British Airways is facing a nearly $345 million fine after the personal data of 500,000 customers was stolen online last year.

The UK's Information Commissioner's Office blamed the breach on the company's "poor security arrangements" in a Monday statement, unveiling what would be a record fine under the European Union's landmark new privacy rule called the General Data Protection Regulation.

The hack began in June 2018 when customer traffic to the British Airways website was diverted to a fake Web page and personal data was hacked, including customers' names, addresses, log in information, payment cards and travel booking details. British Airways disclosed the breach in September.

Information Commissioner Elizabeth Denham said the law regarding the protection of personal data is clear.


"When you are entrusted with personal data you must look after it," she said in the statement. "Those that don't will face scrutiny from my office to check they have taken appropriate steps to protect fundamental privacy rights."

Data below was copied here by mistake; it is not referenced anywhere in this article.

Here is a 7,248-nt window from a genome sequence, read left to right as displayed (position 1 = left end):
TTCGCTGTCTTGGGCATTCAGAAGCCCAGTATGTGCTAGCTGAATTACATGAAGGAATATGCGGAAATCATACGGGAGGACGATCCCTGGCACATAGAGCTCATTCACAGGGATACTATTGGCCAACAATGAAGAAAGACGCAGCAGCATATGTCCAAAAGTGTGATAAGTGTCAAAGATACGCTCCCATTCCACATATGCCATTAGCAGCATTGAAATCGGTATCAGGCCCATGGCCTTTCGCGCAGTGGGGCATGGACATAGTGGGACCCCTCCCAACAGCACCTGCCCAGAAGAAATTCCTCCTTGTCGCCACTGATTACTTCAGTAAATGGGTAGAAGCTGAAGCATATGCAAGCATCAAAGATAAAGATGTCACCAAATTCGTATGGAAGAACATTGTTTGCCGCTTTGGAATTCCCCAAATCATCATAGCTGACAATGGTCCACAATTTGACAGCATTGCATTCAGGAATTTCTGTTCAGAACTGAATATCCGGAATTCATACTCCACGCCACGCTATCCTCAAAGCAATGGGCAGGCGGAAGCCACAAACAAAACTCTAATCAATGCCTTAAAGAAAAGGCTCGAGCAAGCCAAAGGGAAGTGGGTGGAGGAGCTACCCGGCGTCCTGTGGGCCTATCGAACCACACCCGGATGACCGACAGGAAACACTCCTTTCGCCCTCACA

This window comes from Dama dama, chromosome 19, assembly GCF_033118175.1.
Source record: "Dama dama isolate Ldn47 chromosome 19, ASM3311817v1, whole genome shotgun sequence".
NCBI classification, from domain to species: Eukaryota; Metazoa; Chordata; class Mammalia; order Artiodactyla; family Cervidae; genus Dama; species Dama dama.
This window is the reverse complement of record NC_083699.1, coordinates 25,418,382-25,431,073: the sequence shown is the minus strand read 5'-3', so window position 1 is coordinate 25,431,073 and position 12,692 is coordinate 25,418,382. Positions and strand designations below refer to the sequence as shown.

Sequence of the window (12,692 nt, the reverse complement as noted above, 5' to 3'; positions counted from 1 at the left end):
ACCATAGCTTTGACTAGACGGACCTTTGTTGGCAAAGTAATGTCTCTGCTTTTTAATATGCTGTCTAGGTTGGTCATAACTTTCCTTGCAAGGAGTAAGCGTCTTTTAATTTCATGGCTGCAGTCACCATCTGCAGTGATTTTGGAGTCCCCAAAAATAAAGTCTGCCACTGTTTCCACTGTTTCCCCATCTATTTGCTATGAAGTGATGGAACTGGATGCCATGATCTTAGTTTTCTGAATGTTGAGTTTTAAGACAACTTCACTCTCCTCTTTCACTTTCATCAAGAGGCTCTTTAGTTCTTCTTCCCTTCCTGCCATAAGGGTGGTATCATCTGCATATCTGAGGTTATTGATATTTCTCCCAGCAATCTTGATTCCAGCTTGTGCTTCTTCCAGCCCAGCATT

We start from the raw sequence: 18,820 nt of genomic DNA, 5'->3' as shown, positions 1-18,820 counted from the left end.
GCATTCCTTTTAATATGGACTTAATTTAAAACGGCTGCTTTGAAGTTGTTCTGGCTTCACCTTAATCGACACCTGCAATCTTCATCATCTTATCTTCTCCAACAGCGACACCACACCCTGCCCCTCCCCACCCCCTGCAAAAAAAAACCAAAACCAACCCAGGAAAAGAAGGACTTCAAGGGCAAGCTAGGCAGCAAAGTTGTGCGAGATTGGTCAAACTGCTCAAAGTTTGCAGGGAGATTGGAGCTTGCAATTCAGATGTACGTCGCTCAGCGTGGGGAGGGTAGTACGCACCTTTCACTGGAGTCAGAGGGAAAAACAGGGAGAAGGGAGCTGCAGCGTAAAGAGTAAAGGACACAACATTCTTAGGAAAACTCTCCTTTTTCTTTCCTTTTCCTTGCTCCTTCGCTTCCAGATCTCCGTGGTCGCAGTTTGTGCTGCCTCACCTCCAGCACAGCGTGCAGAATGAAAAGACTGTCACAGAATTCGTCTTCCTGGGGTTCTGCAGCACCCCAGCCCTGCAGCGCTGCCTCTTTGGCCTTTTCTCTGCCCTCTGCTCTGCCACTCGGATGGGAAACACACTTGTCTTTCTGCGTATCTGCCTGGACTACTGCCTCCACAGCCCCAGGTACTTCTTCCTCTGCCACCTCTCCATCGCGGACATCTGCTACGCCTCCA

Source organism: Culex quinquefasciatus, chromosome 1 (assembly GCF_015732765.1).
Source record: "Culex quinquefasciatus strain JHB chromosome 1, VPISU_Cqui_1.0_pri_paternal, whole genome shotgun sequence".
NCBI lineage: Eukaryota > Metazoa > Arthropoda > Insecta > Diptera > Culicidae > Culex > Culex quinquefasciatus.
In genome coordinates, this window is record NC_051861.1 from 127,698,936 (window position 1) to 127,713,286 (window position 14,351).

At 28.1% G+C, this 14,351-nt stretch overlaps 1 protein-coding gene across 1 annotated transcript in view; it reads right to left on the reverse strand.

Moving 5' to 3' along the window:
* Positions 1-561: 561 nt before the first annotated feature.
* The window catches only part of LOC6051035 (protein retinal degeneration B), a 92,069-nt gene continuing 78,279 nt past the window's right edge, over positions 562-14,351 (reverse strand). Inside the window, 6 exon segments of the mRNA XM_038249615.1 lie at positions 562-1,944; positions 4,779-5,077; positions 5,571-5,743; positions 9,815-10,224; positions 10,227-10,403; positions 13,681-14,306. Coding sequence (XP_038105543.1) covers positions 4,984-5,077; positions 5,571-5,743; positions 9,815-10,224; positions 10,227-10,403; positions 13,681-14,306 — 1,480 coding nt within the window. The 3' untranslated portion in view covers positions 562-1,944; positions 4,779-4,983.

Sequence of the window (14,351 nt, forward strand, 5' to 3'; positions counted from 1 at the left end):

Alex Cruz, chairman and chief executive of British Airways, said in a statement the company is "surprised and disappointed" by the fine.

"British Airways responded quickly to a criminal act to steal customers' data," he said. "We have found no evidence of fraud/fraudulent activity on accounts linked to the theft. We apologise to our customers for any inconvenience this event caused."

The Information Commissioner's Office said British Airways has cooperated with the investigation. Still, the office proposed the record penalty of 183.39 million pounds ( NZ $344.72 million), or about 1.5 percent of British Airways' annual revenue, under the General Data Protection Regulation which was passed by the European Union last year.

British Airways, which is owned by International Airlines Group, said it has since improved its security. IAG's chief executive Willie Walsh said in a statement that the airline would fight the proposed penalty.

"We intend to take all appropriate steps to defend the airline's position vigorously, including making any necessary appeals," Walsh said.

IAG's stock dropped by nearly 1.4 percent by late afternoon on the London Exchange.